What’s to lose in Toulouse?

If you wanted to lose weight, you wouldn’t go to Toulouse. In our honeymoon quest to become fat and happy this seems like a sensible place to stop on our way over to Bordeaux.

France’s fourth largest city, Toulouse is also close to Carcassonne, and like Carcassone,Toulouse calls itself home to Cassoulet.

Cassoulet is a classic peasant construction of various meats, including duck confit and sausage, stock and slow cooked haricot beans. Essentially it was a way to feed a lot of people and use up whatever is at hand. Like many peasant dishes it’s slowly been gentrified , rarified and rolled over to the point where foreigners like us will happily chase down a good specimen and pay about ten times its worth, all in the name of seeking something ‘authentic’.

I’ve had Cassoulet before in Sydney and it’s always been too salty, so I’m looking forward to sampling it at the source. One made you feel like you’d been dumped at Bronte with every swallow. I stupidly tried rectify the flavor balance by adding sugar and ended up staring down at a was a strange sweet and sour pork, duck and beans.

My research tells me that Le Columbien has one of the best examples of Cassoulet in Toulouse.

A wander past the Place du Capitole, where I’m entrusted with the map ( a brave move on the Hungry One’s part) eventually takes us to Rue Bayard- a street that is neither picturesque or charming. I get worried when I see the sign for our restaurant illuminated in blue flashing lights.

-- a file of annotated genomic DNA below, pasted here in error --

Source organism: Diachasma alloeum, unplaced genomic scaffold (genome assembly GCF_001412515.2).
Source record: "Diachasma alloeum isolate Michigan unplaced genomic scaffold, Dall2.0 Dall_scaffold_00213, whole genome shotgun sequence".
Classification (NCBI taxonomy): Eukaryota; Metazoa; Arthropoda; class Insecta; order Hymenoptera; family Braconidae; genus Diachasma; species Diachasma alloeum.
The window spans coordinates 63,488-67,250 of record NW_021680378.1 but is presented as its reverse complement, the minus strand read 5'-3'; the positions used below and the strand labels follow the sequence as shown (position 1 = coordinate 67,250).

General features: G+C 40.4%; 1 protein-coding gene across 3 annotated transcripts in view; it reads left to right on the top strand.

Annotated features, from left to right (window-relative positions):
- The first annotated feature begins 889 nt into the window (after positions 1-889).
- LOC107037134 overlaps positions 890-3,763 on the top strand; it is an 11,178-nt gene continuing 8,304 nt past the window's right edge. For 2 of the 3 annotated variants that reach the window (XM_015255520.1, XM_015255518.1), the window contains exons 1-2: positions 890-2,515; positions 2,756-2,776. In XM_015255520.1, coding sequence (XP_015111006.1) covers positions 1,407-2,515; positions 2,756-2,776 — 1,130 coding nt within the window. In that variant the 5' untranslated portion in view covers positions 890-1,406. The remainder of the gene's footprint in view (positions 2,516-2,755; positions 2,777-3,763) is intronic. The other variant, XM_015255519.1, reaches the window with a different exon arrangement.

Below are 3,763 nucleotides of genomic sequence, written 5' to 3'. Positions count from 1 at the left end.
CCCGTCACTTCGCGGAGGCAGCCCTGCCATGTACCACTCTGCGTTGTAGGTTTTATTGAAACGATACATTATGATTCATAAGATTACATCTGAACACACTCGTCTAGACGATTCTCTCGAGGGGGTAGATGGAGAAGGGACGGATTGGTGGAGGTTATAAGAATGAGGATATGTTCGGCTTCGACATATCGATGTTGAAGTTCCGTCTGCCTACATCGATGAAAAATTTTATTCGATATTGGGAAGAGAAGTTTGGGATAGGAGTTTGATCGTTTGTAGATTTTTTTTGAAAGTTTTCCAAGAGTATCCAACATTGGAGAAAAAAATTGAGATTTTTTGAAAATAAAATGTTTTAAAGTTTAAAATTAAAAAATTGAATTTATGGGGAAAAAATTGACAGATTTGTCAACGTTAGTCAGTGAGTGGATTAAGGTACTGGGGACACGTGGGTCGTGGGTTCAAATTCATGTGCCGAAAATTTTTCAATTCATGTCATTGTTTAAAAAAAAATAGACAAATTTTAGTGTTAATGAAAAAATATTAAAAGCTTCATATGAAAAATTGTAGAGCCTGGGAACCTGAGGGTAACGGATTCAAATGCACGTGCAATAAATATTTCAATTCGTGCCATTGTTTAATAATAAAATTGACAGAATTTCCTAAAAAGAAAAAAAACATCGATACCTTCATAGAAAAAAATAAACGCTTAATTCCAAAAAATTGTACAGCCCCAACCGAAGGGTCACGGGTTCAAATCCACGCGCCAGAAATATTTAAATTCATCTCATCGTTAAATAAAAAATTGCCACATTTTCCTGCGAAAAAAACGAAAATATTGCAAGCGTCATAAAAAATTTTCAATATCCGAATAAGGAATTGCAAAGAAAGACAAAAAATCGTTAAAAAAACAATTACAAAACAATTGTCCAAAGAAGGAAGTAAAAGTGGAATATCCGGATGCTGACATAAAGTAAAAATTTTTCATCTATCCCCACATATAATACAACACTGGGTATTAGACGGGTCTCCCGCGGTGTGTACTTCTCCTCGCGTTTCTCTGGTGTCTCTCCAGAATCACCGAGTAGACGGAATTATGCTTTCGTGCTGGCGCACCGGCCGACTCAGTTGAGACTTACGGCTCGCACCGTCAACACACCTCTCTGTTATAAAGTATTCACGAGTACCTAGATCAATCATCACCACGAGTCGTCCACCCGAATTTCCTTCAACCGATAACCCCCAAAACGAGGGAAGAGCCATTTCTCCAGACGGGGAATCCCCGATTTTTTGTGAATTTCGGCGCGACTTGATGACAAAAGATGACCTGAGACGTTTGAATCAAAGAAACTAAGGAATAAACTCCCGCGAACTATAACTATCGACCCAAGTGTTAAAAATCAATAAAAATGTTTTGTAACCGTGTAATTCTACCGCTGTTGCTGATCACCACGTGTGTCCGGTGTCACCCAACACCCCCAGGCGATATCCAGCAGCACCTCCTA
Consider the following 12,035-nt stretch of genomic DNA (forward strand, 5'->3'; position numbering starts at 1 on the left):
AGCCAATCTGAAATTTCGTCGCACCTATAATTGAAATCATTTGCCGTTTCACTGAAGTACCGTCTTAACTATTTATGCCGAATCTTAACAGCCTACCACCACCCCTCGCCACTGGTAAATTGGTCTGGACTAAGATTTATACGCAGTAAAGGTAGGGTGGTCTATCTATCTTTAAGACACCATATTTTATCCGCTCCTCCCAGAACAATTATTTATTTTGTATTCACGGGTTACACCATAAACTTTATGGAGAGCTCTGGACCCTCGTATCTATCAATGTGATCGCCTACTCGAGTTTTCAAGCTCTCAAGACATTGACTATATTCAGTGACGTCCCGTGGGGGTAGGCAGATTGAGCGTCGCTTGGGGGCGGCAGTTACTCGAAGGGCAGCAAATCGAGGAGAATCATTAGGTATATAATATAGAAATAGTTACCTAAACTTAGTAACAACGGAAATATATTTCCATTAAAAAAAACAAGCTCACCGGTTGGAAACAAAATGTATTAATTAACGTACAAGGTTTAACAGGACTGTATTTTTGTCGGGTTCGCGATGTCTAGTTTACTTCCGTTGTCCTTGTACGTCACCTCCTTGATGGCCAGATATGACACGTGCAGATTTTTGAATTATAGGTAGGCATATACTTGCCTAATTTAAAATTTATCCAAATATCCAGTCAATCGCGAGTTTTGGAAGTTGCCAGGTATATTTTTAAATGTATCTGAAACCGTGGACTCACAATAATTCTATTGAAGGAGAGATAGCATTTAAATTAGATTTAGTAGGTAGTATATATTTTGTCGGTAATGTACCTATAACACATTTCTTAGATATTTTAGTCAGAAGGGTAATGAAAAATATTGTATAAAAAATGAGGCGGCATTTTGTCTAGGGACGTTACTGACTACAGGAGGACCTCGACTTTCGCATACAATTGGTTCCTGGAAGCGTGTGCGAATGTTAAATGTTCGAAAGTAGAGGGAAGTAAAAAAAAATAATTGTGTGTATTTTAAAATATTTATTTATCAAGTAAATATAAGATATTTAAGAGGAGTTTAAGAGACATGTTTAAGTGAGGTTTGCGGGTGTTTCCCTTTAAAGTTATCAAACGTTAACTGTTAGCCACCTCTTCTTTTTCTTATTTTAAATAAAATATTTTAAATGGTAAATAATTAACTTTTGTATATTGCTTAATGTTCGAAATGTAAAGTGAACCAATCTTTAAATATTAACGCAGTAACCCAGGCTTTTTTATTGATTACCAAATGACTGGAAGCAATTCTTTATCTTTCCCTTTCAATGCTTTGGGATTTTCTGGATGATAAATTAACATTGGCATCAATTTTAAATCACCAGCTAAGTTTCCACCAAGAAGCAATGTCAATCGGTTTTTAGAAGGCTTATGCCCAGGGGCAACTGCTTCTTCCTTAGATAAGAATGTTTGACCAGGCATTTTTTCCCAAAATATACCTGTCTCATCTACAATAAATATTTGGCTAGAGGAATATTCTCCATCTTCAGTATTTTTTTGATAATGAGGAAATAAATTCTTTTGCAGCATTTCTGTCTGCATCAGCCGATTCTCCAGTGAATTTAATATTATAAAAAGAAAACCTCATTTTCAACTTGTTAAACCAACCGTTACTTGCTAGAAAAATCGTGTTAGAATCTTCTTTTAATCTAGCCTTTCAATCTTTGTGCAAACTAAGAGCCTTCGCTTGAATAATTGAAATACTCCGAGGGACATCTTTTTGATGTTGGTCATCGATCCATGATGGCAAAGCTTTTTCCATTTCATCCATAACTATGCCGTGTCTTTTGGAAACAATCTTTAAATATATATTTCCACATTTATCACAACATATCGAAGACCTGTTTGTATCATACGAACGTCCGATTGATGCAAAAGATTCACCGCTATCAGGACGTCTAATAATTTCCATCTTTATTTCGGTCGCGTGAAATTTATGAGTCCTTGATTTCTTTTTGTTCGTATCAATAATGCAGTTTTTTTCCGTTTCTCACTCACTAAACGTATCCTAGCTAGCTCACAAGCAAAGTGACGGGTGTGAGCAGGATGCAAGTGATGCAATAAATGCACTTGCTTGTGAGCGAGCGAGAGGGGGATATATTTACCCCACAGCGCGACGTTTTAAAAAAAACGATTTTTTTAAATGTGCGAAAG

Inside it’s rustically clichéd and empty, apart from us. It’s eerily silent and I start to worry. In the separation of roles and responsibilities for the last couple of days, it’s been my responsibility to find the good places to go. But we’ve been driving most of the day, are starving and didn’t see anywhere as a promising alternative on our way over. We’re staying here and promptly order a cassoulet for two for 22 euro.

I’m surprised when it arrives.

There are no breadcrumbs scorched on top- one of the most instantly recognizable aspects of a cassoulet for me. I pluck up the courage to ask our incredibly friendly English speaking waiter who took pity on us after discovering my conversational repertoire is somewhat limited to “Bonsoir. Je vous drais…. Merci ….and a lot of nodding, smiling and sweet, high pitched “Dachau”’s. I have to say that with every passing day I’m deeply regretting the three years of Indonesian I undertook. “Selamat Pagi et.al ”- has not proved very helpful in life thus far.

Our waiter’s explanation about the absent breadcrumbs is enlightening. For an evening meal the bread crust to is somewhat of a recent, clichéd invention. Originally sprinkling old bread was added to the simmering stew and ‘Casse en croute’- to break the top of the stew was what you did at around 4pm, for a mid afternoon carbo load that helped keep you going until dinner.